Ms NM Madlala-Magubane (ANC, Gauteng) asked who would be training the 2010 volunteers. She noted that the media only concentrated on the building of stadiums for the event, but said nothing about the other infrastructure needed such as accommodation. She asked for more information about the Memorandum of Understanding (MoU) on school sport. She asked where the money would come from for the preparation of the national team for 2010 if Treasury was unable to authorise funding.
Prof Hendricks said that the Department would go to the MTEC and ask for more funds. The comprehensive program which had been planned would have to be reduced without this funding, with the result that some of the target group would now be excluded.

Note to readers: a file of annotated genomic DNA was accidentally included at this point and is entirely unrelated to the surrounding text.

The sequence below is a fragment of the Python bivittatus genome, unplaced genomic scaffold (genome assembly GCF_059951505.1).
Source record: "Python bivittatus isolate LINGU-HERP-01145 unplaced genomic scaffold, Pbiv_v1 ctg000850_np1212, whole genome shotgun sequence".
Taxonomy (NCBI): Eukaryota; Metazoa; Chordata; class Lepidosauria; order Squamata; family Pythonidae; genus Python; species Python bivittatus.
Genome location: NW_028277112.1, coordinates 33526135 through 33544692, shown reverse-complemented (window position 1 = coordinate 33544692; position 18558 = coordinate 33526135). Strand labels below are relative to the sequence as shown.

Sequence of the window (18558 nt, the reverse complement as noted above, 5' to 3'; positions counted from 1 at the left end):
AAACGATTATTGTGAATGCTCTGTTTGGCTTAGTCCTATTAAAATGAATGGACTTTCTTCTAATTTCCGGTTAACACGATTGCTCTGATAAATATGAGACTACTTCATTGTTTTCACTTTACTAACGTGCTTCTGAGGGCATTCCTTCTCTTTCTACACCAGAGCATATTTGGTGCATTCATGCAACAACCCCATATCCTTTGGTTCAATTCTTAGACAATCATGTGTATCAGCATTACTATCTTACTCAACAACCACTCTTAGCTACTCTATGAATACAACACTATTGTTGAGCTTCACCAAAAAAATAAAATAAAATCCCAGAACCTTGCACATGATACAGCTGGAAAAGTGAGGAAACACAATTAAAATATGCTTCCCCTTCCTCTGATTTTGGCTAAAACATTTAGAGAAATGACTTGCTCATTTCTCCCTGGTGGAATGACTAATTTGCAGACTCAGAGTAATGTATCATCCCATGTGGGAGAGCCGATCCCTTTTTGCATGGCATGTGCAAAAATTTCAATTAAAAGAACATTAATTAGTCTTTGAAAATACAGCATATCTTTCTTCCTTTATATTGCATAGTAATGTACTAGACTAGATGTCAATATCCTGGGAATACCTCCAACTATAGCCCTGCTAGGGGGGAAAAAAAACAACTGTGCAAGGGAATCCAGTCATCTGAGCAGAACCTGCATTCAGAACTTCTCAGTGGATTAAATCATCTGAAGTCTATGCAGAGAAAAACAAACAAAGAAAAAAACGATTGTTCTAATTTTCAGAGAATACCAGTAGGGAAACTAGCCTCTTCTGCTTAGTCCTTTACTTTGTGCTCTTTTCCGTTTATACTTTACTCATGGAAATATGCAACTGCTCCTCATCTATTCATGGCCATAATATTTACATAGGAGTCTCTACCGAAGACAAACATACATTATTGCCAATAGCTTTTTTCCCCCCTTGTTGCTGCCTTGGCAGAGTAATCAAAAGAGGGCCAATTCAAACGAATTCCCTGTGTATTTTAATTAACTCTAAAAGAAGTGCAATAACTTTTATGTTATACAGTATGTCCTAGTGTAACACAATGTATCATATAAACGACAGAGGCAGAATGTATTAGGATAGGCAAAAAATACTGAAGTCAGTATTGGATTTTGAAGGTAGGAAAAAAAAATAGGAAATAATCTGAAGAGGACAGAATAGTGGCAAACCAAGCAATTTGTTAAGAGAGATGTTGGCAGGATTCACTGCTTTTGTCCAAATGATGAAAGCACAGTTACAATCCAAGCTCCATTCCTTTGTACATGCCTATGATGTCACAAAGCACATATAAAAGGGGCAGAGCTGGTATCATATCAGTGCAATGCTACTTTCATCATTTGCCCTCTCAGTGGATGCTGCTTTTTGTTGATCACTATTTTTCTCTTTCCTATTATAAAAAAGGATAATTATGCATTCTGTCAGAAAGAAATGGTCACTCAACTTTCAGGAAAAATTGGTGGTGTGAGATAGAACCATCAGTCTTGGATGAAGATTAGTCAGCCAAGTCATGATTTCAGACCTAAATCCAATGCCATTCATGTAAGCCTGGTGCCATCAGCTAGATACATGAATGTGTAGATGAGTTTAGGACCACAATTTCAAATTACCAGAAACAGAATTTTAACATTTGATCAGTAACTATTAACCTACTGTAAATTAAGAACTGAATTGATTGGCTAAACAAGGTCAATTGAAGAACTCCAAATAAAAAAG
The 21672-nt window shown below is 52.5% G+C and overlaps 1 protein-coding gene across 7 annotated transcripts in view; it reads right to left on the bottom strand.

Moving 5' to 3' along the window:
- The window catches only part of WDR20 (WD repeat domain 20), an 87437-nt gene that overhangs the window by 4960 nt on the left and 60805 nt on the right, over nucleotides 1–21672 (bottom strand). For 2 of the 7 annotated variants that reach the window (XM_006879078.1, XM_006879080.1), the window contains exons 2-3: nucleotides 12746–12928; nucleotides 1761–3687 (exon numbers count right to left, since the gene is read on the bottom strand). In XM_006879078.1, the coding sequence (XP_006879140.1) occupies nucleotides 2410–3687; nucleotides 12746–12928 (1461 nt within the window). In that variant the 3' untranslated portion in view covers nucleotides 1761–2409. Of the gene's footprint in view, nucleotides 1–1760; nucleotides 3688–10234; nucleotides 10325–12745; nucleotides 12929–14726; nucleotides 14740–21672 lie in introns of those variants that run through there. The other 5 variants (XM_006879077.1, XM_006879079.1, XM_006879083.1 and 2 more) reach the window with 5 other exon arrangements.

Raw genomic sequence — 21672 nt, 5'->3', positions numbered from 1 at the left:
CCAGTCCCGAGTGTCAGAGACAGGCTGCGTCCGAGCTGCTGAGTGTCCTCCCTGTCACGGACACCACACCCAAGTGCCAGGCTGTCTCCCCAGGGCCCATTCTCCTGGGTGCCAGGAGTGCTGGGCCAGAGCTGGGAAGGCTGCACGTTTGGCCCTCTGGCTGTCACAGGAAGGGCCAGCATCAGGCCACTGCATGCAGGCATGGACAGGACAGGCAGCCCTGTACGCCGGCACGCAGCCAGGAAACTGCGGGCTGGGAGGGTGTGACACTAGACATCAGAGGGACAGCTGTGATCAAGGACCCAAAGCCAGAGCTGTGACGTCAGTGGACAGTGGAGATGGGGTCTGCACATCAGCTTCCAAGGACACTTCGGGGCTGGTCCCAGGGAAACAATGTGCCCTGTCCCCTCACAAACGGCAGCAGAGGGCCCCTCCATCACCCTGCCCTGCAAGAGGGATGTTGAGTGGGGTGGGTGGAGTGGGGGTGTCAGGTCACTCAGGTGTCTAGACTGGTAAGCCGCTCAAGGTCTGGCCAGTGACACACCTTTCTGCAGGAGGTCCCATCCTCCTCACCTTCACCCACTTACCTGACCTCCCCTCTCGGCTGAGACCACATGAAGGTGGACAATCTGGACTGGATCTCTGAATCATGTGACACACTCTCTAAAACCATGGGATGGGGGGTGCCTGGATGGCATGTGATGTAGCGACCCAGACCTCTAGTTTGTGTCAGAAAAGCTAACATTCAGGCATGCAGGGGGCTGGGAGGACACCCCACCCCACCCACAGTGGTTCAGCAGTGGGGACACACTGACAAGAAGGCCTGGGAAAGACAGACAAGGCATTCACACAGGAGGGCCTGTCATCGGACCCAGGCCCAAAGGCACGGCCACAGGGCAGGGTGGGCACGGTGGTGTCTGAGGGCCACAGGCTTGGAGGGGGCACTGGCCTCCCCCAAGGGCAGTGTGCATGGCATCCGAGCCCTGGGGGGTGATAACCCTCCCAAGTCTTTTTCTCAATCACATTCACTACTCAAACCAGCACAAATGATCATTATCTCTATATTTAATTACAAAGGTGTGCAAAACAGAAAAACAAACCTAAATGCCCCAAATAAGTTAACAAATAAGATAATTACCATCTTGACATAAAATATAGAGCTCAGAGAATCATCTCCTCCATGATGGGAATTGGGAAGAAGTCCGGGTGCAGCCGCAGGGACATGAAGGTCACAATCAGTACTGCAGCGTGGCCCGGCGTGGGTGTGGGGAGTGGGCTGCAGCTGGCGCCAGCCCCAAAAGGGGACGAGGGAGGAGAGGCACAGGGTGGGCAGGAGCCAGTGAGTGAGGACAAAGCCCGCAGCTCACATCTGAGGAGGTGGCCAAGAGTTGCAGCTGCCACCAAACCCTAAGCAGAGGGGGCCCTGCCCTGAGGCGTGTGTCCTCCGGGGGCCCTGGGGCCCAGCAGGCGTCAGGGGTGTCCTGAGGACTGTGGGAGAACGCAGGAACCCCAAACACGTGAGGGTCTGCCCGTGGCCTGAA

Mr Fredericks said that the R150 million which had been requested for schools would have covered funding for some 1 500 schools, but this number was now reduced. However, the increase which was granted was still an improvement on the previous situation. He admitted that it would be a challenge to show how wisely these funds could be sent.
Prof Hendricks said that there could be a problem with capacity. Some gains had been made, but there were concerns regarding the MoU. The Department would handle the questions relating to sport, and the Department of Education would deal with the curricular side such as PE. However, Education had apparently no budget for this, and this concerned him. Providing PE would be a form of universal participation. Some children might be reluctant to take part in MPP activities, but might discover their abilities during PE which might otherwise not have come to the fore. He said that some schools were allocating 40 minutes a week for human movement as part of the Life Orientation program. This was not enough, and at least two periods a week were required.